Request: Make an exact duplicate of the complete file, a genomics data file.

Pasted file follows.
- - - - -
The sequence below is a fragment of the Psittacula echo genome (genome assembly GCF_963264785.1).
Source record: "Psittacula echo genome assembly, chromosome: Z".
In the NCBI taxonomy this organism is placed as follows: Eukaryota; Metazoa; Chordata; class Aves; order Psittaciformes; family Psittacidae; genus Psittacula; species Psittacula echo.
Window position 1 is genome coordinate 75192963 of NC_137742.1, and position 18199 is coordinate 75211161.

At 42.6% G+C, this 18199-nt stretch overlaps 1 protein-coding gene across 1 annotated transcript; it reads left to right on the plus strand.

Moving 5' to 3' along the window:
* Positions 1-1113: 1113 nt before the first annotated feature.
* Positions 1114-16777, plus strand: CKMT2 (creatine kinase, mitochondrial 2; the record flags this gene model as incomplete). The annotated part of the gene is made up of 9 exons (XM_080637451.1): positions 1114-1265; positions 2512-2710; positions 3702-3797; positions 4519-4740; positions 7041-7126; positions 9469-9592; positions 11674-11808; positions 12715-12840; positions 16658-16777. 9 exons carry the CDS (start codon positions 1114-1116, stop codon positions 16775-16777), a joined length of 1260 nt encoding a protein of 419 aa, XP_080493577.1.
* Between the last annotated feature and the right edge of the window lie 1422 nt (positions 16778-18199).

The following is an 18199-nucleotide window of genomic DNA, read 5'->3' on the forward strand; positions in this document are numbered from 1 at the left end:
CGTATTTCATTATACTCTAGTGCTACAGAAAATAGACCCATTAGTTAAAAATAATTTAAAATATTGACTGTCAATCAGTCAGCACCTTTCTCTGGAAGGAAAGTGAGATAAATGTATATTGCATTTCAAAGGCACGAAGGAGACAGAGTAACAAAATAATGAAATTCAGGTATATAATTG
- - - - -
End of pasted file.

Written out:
The sequence below is a fragment of the Psittacula echo genome (genome assembly GCF_963264785.1).
Source record: "Psittacula echo genome assembly, chromosome: Z".
In the NCBI taxonomy this organism is placed as follows: Eukaryota; Metazoa; Chordata; class Aves; order Psittaciformes; family Psittacidae; genus Psittacula; species Psittacula echo.
Window position 1 is genome coordinate 75192963 of NC_137742.1, and position 18199 is coordinate 75211161.

At 42.6% G+C, this 18199-nt stretch overlaps 1 protein-coding gene across 1 annotated transcript; it reads left to right on the plus strand.

Moving 5' to 3' along the window:
* Positions 1-1113: 1113 nt before the first annotated feature.
* Positions 1114-16777, plus strand: CKMT2 (creatine kinase, mitochondrial 2; the record flags this gene model as incomplete). The annotated part of the gene is made up of 9 exons (XM_080637451.1): positions 1114-1265; positions 2512-2710; positions 3702-3797; positions 4519-4740; positions 7041-7126; positions 9469-9592; positions 11674-11808; positions 12715-12840; positions 16658-16777. 9 exons carry the CDS (start codon positions 1114-1116, stop codon positions 16775-16777), a joined length of 1260 nt encoding a protein of 419 aa, XP_080493577.1.
* Between the last annotated feature and the right edge of the window lie 1422 nt (positions 16778-18199).

The following is an 18199-nucleotide window of genomic DNA, read 5'->3' on the forward strand; positions in this document are numbered from 1 at the left end:
CGTATTTCATTATACTCTAGTGCTACAGAAAATAGACCCATTAGTTAAAAATAATTTAAAATATTGACTGTCAATCAGTCAGCACCTTTCTCTGGAAGGAAAGTGAGATAAATGTATATTGCATTTCAAAGGCACGAAGGAGACAGAGTAACAAAATAATGAAATTCAGGTATATAATTG